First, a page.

President-elect Joe Biden has chosen Jewel Hairston Bronaugh, Virginia commissioner of agriculture and consumer services, to serve as deputy secretary of agriculture in his administration.
Bronaugh, a former agriculture dean at Virginia State University, would become the first African American to serve in the position.
Her appointment could help Biden overcome public reservations that Black farmers expressed over his appointment of Tom Vilsack as agriculture secretary, the same role the former Iowa governor held for two terms under President Barack Obama.
Gov. Ralph Northam, who appointed Bronaugh as state agriculture commissioner in May 2018, said she has been “a true leader — promoting the agency’s core mission while taking on new challenges, including our COVID-19 pandemic response and farmer mental health, focusing economic development to improve food access in underserved communities, and engaging youth in the field of agriculture.”
Her appointment is the most prominent of Virginians with Richmond-area ties picked by Biden and Vice President-elect Kamala Harris for jobs in the administration that will take power on Wednesday.
Former Mechanicsville resident Shuwanza Goff has been named deputy director of the White House Office of Legislative Affairs, a key role for the president-elect in guiding his legislative priorities through Congress.
Lawrence Jackson, a Richmond native, has been chosen as the official photographer for Harris, who will become the first woman and person of color to serve as vice president.
Goff, 36, has worked for 12 years for House Majority Leader Steny Hoyer, D-Md., including seven as his director of House floor operations, the first African American in that role. A graduate of St. Gertrude’s High School in Richmond, she will work in the White House as the primary liaison between Biden and the House.
Democrats hold a majority in the House and a working majority in the equally divided Senate, with Harris breaking tie votes as vice president.
“It’s unified government now,” she said in an interview on Monday. “Obviously, there are a lot of challenges that need to be addressed.”
Hoyer said Monday, “Shuwanza’s deep knowledge of the legislative process will be an invaluable asset to the Biden-Harris Administration as they work with Congress to enact legislation that addresses the challenges facing the American people.”
Rep. Donald McEachin, D-4th, said Goff has “done exceedingly well” in her work for Hoyer and is confident she will do the same for Biden.
“He couldn’t have picked a better person to come in and hit the ground running on day one than Shuwanza,” McEachin said.
Her parents, both retired, live in the Mechanicsville area, where they moved from the Bronx borough of New York City when she was 11. “I still consider Richmond home,” she said.
Jackson previously worked as a staff photographer in the White House under Obama, but began his career as a photo intern at the Richmond Times-Dispatch and then became a staff photographer at The Virginian-Pilot in Norfolk, where he worked from 1991 to 2000 before working for The Associated Press from 2000 to 2009.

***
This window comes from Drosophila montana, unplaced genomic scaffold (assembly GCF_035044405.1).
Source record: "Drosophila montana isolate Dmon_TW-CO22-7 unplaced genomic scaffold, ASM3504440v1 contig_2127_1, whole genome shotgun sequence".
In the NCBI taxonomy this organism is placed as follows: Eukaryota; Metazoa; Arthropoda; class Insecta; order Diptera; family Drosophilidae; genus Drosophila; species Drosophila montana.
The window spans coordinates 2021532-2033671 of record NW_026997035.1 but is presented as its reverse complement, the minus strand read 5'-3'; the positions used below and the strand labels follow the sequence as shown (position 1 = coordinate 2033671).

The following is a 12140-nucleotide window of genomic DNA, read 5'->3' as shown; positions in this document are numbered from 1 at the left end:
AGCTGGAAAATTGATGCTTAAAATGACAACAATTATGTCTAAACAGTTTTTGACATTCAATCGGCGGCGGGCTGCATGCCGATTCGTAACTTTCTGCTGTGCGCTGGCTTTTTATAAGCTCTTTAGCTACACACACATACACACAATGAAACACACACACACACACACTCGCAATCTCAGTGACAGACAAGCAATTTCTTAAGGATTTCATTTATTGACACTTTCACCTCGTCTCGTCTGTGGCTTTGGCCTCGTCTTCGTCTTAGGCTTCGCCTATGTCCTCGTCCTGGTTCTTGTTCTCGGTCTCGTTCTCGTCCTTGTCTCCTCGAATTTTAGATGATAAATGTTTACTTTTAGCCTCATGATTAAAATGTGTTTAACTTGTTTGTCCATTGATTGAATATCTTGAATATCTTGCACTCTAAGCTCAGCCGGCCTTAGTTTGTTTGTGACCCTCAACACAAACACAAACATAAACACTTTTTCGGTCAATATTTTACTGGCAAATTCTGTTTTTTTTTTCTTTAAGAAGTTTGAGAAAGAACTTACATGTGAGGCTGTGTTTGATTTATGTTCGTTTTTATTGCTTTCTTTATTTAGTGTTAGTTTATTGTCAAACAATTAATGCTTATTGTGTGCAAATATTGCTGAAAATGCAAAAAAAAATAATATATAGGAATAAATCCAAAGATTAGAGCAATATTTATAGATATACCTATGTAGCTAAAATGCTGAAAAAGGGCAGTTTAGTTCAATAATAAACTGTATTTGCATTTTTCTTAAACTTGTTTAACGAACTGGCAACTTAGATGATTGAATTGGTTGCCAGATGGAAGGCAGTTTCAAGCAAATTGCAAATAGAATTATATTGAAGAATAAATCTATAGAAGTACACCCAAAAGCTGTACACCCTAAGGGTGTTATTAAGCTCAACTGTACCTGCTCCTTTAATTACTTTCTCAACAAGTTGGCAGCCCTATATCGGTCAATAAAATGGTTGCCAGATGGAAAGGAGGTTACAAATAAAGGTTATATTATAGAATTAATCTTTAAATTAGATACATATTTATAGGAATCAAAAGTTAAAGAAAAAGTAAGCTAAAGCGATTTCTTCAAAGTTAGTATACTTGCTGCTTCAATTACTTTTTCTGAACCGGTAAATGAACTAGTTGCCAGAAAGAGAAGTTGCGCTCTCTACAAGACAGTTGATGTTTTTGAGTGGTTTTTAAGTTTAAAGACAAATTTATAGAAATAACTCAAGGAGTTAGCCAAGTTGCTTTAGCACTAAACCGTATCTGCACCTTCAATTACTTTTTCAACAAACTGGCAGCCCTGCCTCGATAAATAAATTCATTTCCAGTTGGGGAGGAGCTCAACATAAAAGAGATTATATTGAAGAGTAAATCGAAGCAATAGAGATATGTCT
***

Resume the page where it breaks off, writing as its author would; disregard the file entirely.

“Great shooter, nice guy,” said Bob Brown, senior photographer at The Times-Dispatch. “He’ll do a super job of recording some serious history!”
Bronaugh served as executive director of the Virginia Farm Services Agency for the U.S. Department of Agriculture. She also is the former dean of the VSU College of Agriculture and executive director of the Center for Agricultural Research, Engagement and Outreach at the historically Black university in Ettrick in Chesterfield County.
VSU President Makola Abdullah said he is “exceedingly pleased and excited” about her appointment as deputy secretary, subject to Senate confirmation.
“Dr. Bronaugh brings an unparalleled skill set and an abundance of knowledge to this critical position,” Abdullah said. “We look forward to supporting her and working with her to meet the challenges and opportunities of the 21st century.”
As state agriculture commissioner, Bronaugh created the Farmer Stress and Mental Health Task Force to help farmers and their families. She also helped to create the Virginia Food Access and Investment Fund Grant Program to find ways to expand access to grocery stores and sources of healthy food in historically underserved communities.
She also helped to establish the Southern Association of State Departments of Agriculture Career Development Scholarship Program to give minority students opportunities to study national agricultural policy development.
The Virginia secretary of agriculture and forestry, Bettina Ring, said Bronaugh has done “an outstanding job” in advancing the interests of agriculture, still the state’s top industry.
“There is no question she will serve our great nation with distinction,” Ring said.
John Boyd, president of the National Black Farmers Association, called Bronaugh’s appointment a “historic moment in the history of the USDA. We hope she will use her knowledge of the department to level the playing field for NBFA members as well as other minority and small scale farmers and to end the culture of discrimination at the USDA.”